Texas has by far the nation’s largest population of feral pigs, and the ongoing battle to eradicate them is one that the state is losing. The Lone Star State is estimated to contain nearly half of all feral hogs in the United States, roughly 2.6 million. According to the Houston Chronicle, the swine have been carving a destructive path across 240 of Texas’ 254 counties. Despite killing over 700,000 of the animals every year, wildlife officials admit they are in a tough predicament.
“It’s just getting worse and worse; no matter what we’ve tried, the hogs just overwhelm us,” said Stuart Marcus, manger of the Trinity River National Wildlife Refuge. “They certainly are having a negative impact on native wildlife and habitat–directly and indirectly.”
The state’s hunters and trappers are doing their part to stem the tide. With almost no harvest restrictions, hog hunting has become a valued tradition in Texas and few other states can boast such a varied collection of pig recipes. From wild pig chili to mesquite-roasted pork, hog hunting can be a rewarding endeavor. This why every year hunters take an estimated 600,000 hogs and trappers account for another 70,000. Another 50,000 are killed by state wildlife services and private hog hunting companies. Still, it is not enough to halt the pigs’ growing population.
“The first year this agency began removing feral hogs was 1982, they took 86 pigs that year,” said Michael Bodenchuk, director of the U.S. Department of Agriculture’s Wildlife Services branch in Texas. “In 2011, we removed 24,746. That pretty much tells you how the problem has grown.”
In 2010 over 754,000 pigs were taken, but the number amounted to little more than 29 percent of the population. A Texas A&M University study found that in order to halt the spread of the invasive species, nearly 66 percent of the state’s feral hog population would have to be culled every year. The Houston Chronicle reports that this estimate is now an even 70 percent.
“Right now we’re not even taking half that number,” Bodenchuk said.
The very traits that make the pigs so adaptable in the wild are also the ones that draw the ire of Texan farmers and conservationists. Feral hogs eat whatever they can find, including roots, bird eggs, turtles, and crops. They have an exceptional taste for corn, rice, soybeans, and sweet fruits like watermelon. Crops in an area that hogs have targeted that the animals do not eat are often trampled–every year feral hogs cause $50 million in damage to the state’s agriculture. It has led farmers to turn to private firms that hunt and kill the hogs, but such measures are only a drop in the pond.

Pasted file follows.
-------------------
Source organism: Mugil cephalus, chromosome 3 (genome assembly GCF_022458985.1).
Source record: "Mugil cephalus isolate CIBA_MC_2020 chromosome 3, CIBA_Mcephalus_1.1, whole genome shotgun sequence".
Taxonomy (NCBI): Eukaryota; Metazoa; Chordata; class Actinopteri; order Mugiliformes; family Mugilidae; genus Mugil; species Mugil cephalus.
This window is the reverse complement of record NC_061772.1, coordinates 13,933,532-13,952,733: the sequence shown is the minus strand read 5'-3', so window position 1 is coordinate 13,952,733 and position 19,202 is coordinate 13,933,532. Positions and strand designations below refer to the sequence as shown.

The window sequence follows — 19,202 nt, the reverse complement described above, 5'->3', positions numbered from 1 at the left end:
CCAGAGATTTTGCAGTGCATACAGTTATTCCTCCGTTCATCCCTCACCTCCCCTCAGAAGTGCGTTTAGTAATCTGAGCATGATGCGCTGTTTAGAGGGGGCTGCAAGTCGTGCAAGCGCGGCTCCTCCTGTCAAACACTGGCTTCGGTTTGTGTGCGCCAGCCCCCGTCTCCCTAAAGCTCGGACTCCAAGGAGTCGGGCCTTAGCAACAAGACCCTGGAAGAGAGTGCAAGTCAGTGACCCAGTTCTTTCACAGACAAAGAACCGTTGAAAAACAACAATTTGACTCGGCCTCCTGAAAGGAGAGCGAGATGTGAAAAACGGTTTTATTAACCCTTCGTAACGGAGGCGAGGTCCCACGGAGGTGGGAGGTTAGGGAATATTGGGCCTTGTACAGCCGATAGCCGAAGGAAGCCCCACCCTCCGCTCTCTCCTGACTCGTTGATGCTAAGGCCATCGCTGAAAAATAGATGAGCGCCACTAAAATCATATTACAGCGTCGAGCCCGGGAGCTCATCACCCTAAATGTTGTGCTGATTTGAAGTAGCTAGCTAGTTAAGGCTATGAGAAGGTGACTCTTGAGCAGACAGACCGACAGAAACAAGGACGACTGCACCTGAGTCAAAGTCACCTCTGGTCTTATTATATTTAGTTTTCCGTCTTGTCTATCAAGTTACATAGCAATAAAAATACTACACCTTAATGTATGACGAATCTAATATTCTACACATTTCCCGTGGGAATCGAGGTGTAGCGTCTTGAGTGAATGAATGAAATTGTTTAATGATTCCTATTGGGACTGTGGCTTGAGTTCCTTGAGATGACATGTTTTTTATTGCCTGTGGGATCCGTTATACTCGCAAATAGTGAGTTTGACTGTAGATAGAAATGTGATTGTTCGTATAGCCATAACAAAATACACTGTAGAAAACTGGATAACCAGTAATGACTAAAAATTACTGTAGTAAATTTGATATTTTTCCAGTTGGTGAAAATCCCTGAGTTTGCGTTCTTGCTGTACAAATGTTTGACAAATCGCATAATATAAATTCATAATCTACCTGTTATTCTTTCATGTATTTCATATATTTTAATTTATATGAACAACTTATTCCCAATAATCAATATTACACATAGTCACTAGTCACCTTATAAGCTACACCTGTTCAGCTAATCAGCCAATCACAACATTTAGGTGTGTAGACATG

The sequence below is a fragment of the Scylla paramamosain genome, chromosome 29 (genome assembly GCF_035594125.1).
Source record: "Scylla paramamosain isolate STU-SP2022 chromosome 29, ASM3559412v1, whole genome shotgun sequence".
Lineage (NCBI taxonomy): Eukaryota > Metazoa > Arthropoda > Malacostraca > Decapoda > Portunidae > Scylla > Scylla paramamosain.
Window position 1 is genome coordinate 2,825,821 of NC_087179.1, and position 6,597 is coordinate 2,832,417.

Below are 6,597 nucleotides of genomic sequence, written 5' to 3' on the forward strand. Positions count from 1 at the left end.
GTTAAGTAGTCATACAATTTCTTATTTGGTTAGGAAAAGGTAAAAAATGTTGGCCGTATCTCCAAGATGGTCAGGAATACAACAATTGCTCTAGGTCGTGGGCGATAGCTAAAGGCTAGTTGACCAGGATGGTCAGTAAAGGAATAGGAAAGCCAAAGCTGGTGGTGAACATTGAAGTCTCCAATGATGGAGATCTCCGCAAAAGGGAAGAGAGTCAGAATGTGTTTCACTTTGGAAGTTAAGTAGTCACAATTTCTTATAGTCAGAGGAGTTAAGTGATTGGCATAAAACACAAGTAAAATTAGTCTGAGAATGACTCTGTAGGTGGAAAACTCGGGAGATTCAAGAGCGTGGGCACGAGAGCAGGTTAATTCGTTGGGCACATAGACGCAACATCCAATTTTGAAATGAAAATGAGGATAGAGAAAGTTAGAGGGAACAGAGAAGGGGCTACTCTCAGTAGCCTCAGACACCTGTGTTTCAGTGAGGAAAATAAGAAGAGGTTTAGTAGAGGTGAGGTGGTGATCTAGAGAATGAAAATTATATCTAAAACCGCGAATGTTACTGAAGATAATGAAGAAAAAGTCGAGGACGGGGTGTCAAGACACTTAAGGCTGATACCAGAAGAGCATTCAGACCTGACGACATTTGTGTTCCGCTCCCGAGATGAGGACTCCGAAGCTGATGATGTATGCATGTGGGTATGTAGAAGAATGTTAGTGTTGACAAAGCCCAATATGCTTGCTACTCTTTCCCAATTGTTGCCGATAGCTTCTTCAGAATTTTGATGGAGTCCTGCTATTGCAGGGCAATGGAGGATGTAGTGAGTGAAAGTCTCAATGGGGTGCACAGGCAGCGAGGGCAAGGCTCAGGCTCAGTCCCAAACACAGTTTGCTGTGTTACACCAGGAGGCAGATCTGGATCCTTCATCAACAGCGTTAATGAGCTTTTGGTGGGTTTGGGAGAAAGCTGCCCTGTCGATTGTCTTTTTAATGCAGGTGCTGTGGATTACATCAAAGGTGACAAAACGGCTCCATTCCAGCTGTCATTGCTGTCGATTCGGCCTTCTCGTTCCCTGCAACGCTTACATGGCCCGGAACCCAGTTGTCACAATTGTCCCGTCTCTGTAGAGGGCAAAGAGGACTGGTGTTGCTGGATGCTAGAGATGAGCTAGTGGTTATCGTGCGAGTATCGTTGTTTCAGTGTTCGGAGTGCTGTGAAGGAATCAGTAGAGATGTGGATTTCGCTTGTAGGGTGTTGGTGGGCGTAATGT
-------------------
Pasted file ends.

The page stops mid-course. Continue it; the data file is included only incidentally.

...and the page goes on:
“There has been some success with reducing feral hog populations in fairly small areas,” said Donnie Frels, manager of the Kerr Wildlife Management Area. “But so far, we haven’t come up with any control mechanism that works for a long period of time over a large area.”
The hogs also compete with livestock and game animals for food, as well as posing a significant threat to the environment. Not only are the animals destructive but they also seem to encourage the growth of the equally invasive tallow trees. Another research study by Texas A&M found that tallow trees sprouted up wherever the pigs were because their rivals were eliminated by the hogs.
Researchers working at Kerr do have a plan to eradicate the wild swine, and it is one that has worked effectively elsewhere in the world. It is a poison called sodium nitrite and it is extremely toxic to hogs. The poison kills hogs by disabling their ability to pump blood to the brain. Luckily, humans and most other mammals have a built-in defense against the toxin that renders it harmless. Hogs killed by the poison should also be safe for scavengers to eat. When sodium nitrite was used in Australia, it helped to reduce pig populations by as much as 89 percent.
“It’s showing some promise,” Frels said. “But there’s still a long way to go before it could become an option.”
A sodium nitrite management program is currently in development but is restricted by federal regulations and the need for further testing.
You can read more on hog hunting or trapping tips here at the Texas Parks and Wildlife Department’s site.
Image courtesy U.S. Department of Agriculture